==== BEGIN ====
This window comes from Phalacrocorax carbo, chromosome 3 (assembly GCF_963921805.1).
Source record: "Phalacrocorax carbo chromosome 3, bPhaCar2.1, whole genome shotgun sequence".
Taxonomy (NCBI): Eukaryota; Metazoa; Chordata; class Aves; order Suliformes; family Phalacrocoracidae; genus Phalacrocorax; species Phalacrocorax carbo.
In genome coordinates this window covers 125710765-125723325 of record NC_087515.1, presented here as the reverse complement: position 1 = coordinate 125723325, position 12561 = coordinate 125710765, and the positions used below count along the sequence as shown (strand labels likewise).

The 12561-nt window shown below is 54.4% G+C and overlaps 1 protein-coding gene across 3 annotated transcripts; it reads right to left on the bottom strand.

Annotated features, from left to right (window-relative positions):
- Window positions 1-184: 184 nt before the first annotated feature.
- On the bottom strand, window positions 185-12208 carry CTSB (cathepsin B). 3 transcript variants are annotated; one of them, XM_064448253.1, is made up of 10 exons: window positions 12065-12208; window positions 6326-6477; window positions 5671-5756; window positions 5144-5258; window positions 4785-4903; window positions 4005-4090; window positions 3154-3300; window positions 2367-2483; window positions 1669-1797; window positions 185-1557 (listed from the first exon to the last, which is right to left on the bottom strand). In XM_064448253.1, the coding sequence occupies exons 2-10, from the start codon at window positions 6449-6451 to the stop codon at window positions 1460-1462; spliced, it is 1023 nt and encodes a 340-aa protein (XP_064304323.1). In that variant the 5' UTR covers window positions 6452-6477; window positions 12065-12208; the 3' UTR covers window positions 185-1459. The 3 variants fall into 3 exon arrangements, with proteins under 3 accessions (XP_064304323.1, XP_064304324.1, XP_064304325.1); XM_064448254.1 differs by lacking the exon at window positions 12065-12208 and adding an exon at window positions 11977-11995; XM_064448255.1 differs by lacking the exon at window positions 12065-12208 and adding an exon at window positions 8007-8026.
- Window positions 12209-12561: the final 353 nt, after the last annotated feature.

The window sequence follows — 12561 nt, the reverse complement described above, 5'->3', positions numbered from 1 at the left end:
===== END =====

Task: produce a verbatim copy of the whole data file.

This window comes from Phalacrocorax carbo, chromosome 3 (assembly GCF_963921805.1).
Source record: "Phalacrocorax carbo chromosome 3, bPhaCar2.1, whole genome shotgun sequence".
Taxonomy (NCBI): Eukaryota; Metazoa; Chordata; class Aves; order Suliformes; family Phalacrocoracidae; genus Phalacrocorax; species Phalacrocorax carbo.
In genome coordinates this window covers 125710765-125723325 of record NC_087515.1, presented here as the reverse complement: position 1 = coordinate 125723325, position 12561 = coordinate 125710765, and the positions used below count along the sequence as shown (strand labels likewise).

The 12561-nt window shown below is 54.4% G+C and overlaps 1 protein-coding gene across 3 annotated transcripts; it reads right to left on the bottom strand.

Annotated features, from left to right (window-relative positions):
- Window positions 1-184: 184 nt before the first annotated feature.
- On the bottom strand, window positions 185-12208 carry CTSB (cathepsin B). 3 transcript variants are annotated; one of them, XM_064448253.1, is made up of 10 exons: window positions 12065-12208; window positions 6326-6477; window positions 5671-5756; window positions 5144-5258; window positions 4785-4903; window positions 4005-4090; window positions 3154-3300; window positions 2367-2483; window positions 1669-1797; window positions 185-1557 (listed from the first exon to the last, which is right to left on the bottom strand). In XM_064448253.1, the coding sequence occupies exons 2-10, from the start codon at window positions 6449-6451 to the stop codon at window positions 1460-1462; spliced, it is 1023 nt and encodes a 340-aa protein (XP_064304323.1). In that variant the 5' UTR covers window positions 6452-6477; window positions 12065-12208; the 3' UTR covers window positions 185-1459. The 3 variants fall into 3 exon arrangements, with proteins under 3 accessions (XP_064304323.1, XP_064304324.1, XP_064304325.1); XM_064448254.1 differs by lacking the exon at window positions 12065-12208 and adding an exon at window positions 11977-11995; XM_064448255.1 differs by lacking the exon at window positions 12065-12208 and adding an exon at window positions 8007-8026.
- Window positions 12209-12561: the final 353 nt, after the last annotated feature.

The window sequence follows — 12561 nt, the reverse complement described above, 5'->3', positions numbered from 1 at the left end: